|Regions with significant populations|
|Marwari and Sindhi|
The Manganiar and related Langha caste are Muslim communities in the desert of Rajasthan, India in the districts of Barmer and Jaisalmer, along the border with Pakistan. Significant numbers are also found in the districts of Tharparkar and Sanghar in the province of Sindh in Pakistan. They are famous for their classical folk music. They are the groups of hereditary professional musicians, whose music has been supported by wealthy landlords and aristocrats for generations.
History and origin
The Manganiars consider themselves descendants of the Rajputs and are renowned as highly skilled folk musicians of the Thar desert. Their songs are passed on from generation to generation as a form of oral history of the desert. They sing songs about Alexander the Great, about the local Maharajas and past battles in the region. Manganiars have survived for centuries on the patronage of wealthy merchants in caravan towns, particularly Jaisalmer where there is an important settled community today. The traditional jajman (patrons) of the Manganiar are the locally dominant Rajput community, while the Langha have a similar relationship with the Sindhi-Sipahi, a community of Muslim Rajputs. At times of birth, marriage or any family festivity for their Rajput patrons, the Manganiar musicians are in attendance to evoke the right mood with songs of the desert and many specially composed songs to praise the patron and his family.
Though Manganiar and Langhas communities are Muslim, many Manganiar songs are in praise of Hindu deities and celebrate Hindu festivals such as Diwali and Holi. The Manganiar performers traditionally invoke the Hindu God Krishna and seek his blessing before beginning their recital.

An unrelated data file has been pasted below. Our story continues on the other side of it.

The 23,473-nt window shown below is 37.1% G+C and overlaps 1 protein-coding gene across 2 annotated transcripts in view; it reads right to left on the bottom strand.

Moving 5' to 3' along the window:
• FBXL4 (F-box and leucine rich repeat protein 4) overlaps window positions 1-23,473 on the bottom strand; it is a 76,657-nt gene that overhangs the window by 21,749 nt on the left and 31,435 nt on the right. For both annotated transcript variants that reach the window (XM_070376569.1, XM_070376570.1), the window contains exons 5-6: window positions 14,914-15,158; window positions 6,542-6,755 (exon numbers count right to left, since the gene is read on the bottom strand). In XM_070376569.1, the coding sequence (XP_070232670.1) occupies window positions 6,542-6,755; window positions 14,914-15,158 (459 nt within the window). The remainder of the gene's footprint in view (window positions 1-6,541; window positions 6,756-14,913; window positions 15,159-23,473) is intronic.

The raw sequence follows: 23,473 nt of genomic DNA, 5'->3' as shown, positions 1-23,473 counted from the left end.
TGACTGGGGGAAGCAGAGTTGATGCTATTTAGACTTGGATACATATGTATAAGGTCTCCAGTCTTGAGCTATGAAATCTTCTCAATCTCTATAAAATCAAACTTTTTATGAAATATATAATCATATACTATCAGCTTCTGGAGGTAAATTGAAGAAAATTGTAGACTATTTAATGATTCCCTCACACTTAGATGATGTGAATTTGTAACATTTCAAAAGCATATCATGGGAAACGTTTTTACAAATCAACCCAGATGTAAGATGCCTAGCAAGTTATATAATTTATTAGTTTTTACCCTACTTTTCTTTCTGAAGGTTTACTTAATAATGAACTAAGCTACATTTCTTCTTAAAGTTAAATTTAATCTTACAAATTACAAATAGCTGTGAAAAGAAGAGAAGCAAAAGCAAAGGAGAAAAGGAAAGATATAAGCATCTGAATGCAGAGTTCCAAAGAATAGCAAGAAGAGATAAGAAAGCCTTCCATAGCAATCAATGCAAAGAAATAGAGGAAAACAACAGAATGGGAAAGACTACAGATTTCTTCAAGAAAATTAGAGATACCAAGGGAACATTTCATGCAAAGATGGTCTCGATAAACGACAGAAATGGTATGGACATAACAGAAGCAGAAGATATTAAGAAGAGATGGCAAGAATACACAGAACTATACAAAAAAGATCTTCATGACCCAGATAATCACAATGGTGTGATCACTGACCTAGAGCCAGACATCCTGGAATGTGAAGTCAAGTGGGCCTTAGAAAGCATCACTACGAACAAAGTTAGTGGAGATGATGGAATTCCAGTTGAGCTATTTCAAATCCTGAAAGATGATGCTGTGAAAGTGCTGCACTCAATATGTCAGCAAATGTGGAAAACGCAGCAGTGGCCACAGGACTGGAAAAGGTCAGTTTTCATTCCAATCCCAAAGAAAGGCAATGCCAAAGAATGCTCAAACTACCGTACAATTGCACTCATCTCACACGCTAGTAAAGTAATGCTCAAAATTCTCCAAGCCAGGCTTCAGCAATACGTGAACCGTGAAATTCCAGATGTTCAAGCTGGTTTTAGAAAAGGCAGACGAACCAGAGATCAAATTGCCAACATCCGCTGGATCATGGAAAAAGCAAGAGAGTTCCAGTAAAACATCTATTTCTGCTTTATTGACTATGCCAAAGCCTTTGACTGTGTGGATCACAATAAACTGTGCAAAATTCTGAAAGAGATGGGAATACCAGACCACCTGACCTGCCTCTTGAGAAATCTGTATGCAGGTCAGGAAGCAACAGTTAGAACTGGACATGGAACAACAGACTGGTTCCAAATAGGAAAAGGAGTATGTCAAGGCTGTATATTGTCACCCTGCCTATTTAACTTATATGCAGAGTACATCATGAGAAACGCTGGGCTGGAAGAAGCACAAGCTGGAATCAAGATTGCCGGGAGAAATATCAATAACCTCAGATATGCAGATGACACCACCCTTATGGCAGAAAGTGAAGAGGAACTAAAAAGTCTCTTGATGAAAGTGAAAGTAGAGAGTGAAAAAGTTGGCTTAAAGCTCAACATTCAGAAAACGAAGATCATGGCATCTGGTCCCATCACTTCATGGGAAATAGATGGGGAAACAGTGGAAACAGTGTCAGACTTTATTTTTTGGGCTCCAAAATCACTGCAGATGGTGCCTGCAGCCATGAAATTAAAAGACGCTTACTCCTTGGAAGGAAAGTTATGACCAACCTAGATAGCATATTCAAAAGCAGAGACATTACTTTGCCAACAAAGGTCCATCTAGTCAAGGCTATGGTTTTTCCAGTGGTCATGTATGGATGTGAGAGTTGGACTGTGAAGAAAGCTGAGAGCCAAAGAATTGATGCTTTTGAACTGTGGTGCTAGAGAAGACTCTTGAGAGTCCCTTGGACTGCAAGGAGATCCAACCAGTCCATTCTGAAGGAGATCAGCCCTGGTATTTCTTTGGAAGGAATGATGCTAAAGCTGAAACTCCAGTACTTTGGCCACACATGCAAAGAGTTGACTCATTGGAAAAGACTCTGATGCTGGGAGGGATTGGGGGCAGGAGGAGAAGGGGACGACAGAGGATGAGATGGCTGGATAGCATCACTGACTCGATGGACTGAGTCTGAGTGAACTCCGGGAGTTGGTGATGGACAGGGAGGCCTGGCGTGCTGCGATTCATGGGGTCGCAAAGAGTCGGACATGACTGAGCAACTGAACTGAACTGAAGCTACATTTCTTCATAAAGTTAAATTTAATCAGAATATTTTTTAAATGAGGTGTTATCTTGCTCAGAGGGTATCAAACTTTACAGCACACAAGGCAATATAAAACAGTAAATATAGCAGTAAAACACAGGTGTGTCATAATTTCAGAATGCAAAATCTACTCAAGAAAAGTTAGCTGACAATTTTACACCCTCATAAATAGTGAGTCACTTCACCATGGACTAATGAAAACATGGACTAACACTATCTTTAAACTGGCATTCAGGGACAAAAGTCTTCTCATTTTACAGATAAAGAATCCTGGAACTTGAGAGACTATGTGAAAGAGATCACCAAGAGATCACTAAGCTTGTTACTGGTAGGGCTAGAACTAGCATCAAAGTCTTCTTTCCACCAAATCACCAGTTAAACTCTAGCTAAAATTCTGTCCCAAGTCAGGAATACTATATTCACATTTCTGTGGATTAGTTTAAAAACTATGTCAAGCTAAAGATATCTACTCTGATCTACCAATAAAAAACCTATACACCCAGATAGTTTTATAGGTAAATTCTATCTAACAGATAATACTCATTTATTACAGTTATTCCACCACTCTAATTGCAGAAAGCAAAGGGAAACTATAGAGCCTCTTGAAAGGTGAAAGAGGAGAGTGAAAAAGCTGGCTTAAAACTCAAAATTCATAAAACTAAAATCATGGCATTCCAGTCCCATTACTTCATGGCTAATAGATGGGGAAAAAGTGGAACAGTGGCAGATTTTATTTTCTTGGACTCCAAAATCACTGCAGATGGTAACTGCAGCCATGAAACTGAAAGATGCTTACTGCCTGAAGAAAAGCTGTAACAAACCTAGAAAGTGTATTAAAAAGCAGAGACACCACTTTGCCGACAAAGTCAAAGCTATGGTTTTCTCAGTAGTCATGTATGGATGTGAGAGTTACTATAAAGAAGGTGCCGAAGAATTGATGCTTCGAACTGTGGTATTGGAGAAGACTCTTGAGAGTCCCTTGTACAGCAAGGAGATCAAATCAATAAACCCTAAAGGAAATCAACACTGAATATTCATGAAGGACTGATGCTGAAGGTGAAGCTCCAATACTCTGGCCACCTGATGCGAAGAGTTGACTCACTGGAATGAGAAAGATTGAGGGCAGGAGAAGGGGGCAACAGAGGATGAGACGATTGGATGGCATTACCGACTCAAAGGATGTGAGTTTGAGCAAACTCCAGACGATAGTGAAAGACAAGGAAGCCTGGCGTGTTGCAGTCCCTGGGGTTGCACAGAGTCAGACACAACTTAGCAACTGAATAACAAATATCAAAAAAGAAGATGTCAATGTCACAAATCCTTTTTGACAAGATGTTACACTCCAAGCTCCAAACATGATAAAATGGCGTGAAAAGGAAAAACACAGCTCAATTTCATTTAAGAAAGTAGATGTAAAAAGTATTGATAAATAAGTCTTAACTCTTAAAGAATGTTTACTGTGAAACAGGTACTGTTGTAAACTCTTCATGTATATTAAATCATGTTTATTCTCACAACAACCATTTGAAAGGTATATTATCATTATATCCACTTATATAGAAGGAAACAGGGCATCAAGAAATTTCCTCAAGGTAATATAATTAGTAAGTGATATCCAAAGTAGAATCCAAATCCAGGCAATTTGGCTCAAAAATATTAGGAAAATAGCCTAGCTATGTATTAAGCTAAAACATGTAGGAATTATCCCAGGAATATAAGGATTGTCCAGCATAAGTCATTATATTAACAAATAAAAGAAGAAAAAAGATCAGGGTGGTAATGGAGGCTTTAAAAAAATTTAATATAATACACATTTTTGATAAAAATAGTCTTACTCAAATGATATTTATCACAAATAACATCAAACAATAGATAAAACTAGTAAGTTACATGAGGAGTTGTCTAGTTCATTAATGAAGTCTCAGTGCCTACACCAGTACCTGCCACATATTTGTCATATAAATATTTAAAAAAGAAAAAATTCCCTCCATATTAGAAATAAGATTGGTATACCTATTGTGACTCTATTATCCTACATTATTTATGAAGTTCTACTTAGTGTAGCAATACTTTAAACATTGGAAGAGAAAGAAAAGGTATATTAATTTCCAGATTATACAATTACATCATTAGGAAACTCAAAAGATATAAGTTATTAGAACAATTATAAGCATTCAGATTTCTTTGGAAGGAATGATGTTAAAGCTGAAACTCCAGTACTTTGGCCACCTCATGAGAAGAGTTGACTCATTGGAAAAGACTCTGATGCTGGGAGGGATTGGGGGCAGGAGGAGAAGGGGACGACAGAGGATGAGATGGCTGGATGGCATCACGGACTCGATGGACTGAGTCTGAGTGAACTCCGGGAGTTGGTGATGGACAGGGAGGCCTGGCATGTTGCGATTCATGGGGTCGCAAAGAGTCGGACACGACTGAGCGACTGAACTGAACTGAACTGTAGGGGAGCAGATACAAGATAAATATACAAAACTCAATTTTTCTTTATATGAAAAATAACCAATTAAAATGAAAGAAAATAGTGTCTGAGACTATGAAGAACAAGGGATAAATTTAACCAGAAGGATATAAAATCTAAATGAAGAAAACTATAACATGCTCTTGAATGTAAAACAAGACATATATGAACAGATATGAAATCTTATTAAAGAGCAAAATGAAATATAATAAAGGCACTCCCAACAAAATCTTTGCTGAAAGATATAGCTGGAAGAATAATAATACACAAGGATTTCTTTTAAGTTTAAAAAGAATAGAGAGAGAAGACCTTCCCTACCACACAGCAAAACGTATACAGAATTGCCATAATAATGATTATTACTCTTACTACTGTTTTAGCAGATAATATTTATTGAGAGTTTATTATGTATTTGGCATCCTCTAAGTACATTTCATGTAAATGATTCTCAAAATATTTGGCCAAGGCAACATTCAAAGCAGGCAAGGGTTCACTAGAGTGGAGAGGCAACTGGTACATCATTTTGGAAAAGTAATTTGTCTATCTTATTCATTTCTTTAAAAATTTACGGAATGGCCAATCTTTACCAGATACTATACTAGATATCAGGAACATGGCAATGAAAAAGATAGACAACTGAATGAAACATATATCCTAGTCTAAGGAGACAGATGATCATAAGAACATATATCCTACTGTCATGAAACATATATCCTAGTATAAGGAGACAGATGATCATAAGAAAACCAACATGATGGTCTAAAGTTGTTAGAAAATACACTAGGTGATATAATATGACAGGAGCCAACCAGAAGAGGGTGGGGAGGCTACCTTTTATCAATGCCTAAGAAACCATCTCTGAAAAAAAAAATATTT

In 1978, Jodhpur-based musician Komal Kothari provided the Manganiars with institutional support, allowing them to sing outside the state for the first time. Currently, several Manganiar groups tour internationally. The most well-known productions currently touring internationally are "Rhythm of Rajasthan" Rhythm of Rajasthan performed at Hollywood Bowl, Carnegie Hall. "Rajasthan josh group", "The Manganiyar Seduction - by Roysten Abel", and DESERT ROOTS by tabla/percussion maestro SUBHEN CHATTERJEE & The Langa Manganiyars ( www.reverbnation.com/desertroots ).
The 17-string khamaycha is a bowed instrument. Made of mango wood, its rounded resonator is covered with goat skin. Three of its strings are goat intestine while the other 14 strings are steel.
The khartaal is a kind of castanet made of teak. Its name is derived from "Khar", meaning hand, and "Taal", meaning rhythm.
The dholak is a classical North Indian, Pakistani and Nepalese hand drum similar in timbre to a bongo. A dholak may have traditional lacing or turnbuckle tuning. The dholak has a simple membrane and a handle on the right hand side. The left hand membrane has a special coating on the inner surface. This coating is a mixture of tar, clay and sand (dholak masala) which lowers the pitch.
- Kachra Khan, one of the most renowned traditional singers of the Managniar community of western Rajasthan
- Sakar Khan, most renowned Khamaicha player, Padmasree award winner.
- Mame khan, traditional singer
Ghazi khan is another renowned manganiyar of khuri a village of sodha Rajputs .
- "Manganiar Magic" article by Poonam Goel
- "Rhythms of Rajasthan" Preservation Project
- "The Manganiyar Seduction" live show
- Smithsonian Folkways